It was a shock to my system to have that experience. But I'm a fighting woman. I had a strong sense of self. I was confident enough that I would overcome that stuff somehow. But it was depressing, I guess. I didn't get depressed. This is interesting. I got angry. So my reaction to all the loss that I was experiencing was that I felt grief. I went through the different stages of grief. I jumped over depression. I never really felt depressed. I had great friends, and they stuck with me. My family stuck with me. I was gonna push through somehow. But the emotion that I did have was anger. And that served me well.
I remember one time while I was still in the hospital, my friends came over and we were going out for a drink. We went to a bar on Lincoln Avenue, accessible bar. I pulled in to the bar with two of my girlfriends and we went up to order a drink. And the bartender said to them, "You and you can stay. She has to leave." He didn't even talk to me.
And my friends said to him, "What are you talking about?"
He said, "I don't have insurance. She's an insurance liability."
I was furious and just stormed out. I went outside and burst into tears. I'm not a crier generally, but I could not take it. That rejection. I was so angry. And there was nothing I could do about it. Nothing I could do. There was no law prohibiting it. My friends were still arguing with the bartender, and I was outside on the sidewalk in my wheelchair crying. And this Chicago policeman came up to me and said, "Are you OK?"
And I said, "Actually, no! I'm not." And I told him what had happened.
He said, "Come with me."
And we walked back into the bar. He went up to the bartender and said to me, "What would you like?"
And I told him, "A glass of white wine."
And he turned to the bartender and said, "This lady would like a glass of white wine."
The bartender just looked at him ...
But the policeman goes, "Oh, on second thought, give her a bottle." And then he said, "On third thought, it's on the house." [Laughs.]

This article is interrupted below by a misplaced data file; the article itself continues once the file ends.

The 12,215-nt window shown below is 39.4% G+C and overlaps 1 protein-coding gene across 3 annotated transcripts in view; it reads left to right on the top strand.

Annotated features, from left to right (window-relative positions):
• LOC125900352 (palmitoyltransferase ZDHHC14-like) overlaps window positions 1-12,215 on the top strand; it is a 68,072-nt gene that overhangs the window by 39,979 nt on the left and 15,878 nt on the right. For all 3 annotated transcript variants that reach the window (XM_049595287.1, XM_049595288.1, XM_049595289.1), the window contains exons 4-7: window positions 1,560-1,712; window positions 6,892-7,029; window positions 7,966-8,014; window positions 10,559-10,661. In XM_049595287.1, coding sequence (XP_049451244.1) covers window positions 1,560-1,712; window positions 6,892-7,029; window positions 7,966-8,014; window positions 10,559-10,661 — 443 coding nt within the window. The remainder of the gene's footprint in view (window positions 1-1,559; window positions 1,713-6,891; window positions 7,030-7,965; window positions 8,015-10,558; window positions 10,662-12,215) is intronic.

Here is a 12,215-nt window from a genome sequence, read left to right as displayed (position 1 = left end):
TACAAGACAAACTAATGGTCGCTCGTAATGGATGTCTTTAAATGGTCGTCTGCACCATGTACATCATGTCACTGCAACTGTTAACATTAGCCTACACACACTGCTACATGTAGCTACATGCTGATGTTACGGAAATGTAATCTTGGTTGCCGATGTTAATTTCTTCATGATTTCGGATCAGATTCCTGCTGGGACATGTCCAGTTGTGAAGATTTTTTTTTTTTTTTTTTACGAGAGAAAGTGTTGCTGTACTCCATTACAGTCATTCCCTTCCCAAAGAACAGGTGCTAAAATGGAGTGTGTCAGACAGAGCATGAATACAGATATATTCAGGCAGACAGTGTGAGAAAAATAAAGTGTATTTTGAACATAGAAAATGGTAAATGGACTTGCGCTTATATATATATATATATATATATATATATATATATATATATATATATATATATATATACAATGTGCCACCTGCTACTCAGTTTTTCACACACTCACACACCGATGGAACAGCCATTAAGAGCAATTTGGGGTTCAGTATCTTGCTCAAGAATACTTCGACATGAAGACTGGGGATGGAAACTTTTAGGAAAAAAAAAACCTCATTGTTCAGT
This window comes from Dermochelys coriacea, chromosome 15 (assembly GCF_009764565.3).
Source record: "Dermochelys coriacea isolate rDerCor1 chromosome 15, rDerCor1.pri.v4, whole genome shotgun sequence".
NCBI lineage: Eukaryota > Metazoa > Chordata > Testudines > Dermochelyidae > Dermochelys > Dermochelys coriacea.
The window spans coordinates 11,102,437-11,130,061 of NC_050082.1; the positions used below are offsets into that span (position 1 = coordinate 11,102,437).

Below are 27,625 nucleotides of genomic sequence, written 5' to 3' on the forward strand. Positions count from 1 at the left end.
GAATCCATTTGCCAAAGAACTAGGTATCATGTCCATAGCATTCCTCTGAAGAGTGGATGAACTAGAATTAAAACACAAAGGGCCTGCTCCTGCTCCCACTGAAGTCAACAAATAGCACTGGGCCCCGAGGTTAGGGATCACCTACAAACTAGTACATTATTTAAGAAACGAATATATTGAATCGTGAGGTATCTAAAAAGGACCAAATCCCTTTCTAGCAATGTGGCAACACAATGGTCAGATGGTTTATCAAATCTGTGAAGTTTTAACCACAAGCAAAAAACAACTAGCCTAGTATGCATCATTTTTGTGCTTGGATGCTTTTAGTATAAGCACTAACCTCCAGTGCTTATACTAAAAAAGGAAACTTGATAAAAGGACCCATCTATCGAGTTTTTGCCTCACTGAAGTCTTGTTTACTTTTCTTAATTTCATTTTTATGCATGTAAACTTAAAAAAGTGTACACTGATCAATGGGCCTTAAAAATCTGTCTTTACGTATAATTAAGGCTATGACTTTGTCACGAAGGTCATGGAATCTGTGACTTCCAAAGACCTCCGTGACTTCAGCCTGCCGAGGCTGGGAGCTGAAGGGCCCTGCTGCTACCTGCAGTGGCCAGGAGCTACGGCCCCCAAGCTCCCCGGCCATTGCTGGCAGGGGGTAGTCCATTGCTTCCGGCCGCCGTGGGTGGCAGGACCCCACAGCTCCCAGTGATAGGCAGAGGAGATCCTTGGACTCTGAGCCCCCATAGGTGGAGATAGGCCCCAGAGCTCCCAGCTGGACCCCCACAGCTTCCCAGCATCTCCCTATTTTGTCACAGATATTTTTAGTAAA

Isn't that great? Chicago's finest. So we ended up walking out. We didn't even have to stay there with our bottle of wine.
What I took out of that was that the policeman validated that what was going on was wrong. But had I not run into that guy, there was nothing that I could have done.
I sucked it up. That's the best way I can describe it. And inside, I felt things were slipping away. Like, my friends would go places that I couldn't go. And I just had to stay home. I felt some sadness. But I just internalized it. I think you know this: I'm a recovering alcoholic. I believe I was an alcoholic already by the time I had my accident. But I did not know it yet. I think I have the genetic makeup. I have a strong family history. But I wasn't in touch with my alcoholism then. So part of what I did was that I used alcohol and drugs to make things more fun and easier. I extinguished some of the feelings through partying. That also fixed some practical issue because my home became sort of a center for people to come over and listen to music and have parties. I think my accident actually fueled my alcoholism because I started to use alcohol as a vehicle to cope with some of the feelings. Again, I only have this with the benefit of hindsight. While I was in it, I thought I was just living out life as best I could. Making do.
In Those Charts, I Saw Unequal Care
The director of nursing at Prentice Hospital saw an article about me. I think of her as my fairy godmother. She picked up the phone and called me up at home and said, "How would you like to come back to work?"
So this was the same place that had fired me. Something in this person just caused her to do that. Was it charity? I don't know what it was. What remarkably hit me at this point was to say to her, "I can't work."
I had just been told that I wasn't gonna be able to work as a nurse. It had already settled in.
But I did go back to work. I was in the sexuality and family planning clinic and I was doing counseling. What happened was that I started to have the paradigm shift. I bring this up because it happened to me as a woman who'd been raised in the era of the women's rights movement, the civil rights movement, and the antiwar movement. So you might think that I was steeped in all this. Right? My older brother was gay and had been involved in the early, early gay stuff. So I had been raised in that civil rights climate. In some respect, it was remarkable that I never saw my own experiences as discrimination. Until ... Until I started to see it happening to others.